• Against closing portions of the 1999 Senate impeachment trial of President Bill Clinton to the public.

    In October 2007, the Associated Press reported that a University of North Carolina journalism professor had accused Edwards' campaign of demanding that the professor pull a student reporter's television story about the national campaign headquarters' upscale location in Chapel Hill.

    C.A. "Charlie" Tuggle, an associate broadcast professor, said the Edwards campaign contacted the reporter, second-year master's degree student Carla Babb, asking that a video of her report be removed from the Internet. When that failed, the campaign demanded in three calls to Tuggle that the TV story be killed, he said.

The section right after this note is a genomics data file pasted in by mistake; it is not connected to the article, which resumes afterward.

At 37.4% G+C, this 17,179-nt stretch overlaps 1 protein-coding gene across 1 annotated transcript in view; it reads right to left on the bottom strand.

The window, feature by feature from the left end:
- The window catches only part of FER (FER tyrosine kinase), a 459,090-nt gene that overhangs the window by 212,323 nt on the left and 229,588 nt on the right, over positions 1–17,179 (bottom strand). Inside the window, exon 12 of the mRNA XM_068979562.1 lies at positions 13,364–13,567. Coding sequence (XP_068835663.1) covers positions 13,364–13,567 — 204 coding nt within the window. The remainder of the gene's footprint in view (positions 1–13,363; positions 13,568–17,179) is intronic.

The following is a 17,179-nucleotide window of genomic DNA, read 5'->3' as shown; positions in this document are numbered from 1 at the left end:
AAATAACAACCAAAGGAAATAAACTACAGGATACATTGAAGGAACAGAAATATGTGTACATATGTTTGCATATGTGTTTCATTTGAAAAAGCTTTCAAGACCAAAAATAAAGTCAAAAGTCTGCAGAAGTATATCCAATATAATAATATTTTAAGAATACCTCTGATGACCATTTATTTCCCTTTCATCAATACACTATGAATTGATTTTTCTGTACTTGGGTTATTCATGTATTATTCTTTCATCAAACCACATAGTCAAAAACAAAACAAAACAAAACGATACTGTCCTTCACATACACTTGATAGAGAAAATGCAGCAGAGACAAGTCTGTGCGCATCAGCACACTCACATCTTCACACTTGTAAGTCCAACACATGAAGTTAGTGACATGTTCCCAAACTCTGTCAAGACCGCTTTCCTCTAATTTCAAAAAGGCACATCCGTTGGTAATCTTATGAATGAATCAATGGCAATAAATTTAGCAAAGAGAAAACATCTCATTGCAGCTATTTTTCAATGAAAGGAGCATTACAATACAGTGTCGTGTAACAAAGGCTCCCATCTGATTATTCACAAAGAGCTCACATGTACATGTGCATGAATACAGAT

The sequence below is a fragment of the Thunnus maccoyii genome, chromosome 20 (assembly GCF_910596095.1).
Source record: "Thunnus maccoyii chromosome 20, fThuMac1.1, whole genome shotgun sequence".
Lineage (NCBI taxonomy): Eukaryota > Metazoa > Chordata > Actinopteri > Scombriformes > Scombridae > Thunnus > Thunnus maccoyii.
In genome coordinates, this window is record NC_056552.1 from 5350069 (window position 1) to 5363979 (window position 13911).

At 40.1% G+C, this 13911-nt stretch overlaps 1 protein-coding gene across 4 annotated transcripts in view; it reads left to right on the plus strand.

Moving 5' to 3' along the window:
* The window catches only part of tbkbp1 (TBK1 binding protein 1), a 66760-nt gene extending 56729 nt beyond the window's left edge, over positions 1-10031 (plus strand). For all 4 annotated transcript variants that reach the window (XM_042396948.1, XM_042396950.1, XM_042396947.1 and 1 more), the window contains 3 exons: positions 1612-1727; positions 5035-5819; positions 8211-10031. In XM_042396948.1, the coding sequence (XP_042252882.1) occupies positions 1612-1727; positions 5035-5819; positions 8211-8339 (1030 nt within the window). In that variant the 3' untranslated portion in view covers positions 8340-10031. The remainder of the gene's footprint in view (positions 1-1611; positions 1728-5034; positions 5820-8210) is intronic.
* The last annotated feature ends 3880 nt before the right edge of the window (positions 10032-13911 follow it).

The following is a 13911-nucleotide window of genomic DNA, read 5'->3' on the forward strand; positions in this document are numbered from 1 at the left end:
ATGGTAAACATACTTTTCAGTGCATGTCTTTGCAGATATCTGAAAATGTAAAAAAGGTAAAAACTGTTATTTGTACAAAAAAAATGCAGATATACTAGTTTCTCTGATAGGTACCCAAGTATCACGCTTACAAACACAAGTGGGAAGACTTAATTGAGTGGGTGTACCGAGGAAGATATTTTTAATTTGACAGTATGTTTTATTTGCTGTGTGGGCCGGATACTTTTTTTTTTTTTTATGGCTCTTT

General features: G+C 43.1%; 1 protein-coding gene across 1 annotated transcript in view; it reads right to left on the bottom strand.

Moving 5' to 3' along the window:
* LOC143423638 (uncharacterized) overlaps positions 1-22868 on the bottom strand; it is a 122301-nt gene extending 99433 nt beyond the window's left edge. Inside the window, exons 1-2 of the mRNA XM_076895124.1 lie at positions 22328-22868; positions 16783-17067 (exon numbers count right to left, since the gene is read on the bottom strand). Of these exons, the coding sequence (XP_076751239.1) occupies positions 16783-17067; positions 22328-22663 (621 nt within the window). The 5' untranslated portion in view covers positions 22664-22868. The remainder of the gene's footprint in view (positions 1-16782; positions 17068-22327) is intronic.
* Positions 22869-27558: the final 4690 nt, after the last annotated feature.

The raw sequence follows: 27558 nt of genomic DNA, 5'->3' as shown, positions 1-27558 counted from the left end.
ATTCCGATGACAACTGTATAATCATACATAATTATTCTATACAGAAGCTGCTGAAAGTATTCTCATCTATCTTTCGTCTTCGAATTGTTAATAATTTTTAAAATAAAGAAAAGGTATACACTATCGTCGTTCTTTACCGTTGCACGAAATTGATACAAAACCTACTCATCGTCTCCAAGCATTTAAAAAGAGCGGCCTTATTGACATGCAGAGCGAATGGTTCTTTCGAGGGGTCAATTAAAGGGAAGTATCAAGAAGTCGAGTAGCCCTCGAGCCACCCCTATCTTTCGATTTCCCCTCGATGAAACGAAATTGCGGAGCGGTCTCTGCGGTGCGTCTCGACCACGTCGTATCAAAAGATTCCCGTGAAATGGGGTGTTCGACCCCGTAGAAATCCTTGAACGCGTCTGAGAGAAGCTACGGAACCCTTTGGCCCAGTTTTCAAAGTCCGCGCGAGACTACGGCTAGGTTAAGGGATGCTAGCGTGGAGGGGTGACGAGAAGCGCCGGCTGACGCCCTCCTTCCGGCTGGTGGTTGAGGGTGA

The campaign had said the reporter misrepresented the story she planned to do, Tuggle said.

    "Was it what the campaign was expecting it to be? No," Tuggle said. "But I don't know that we're obligated as journalists to tell that the focus of a story has changed."

    The Edwards campaign had no comment on the professor's specific contentions. More generally, spokeswoman Colleen Murray said: "This is silly. We love all reporters, the problem is the feeling isn't always mutual."

    Intern Melanie Bengtson contributed research for this report.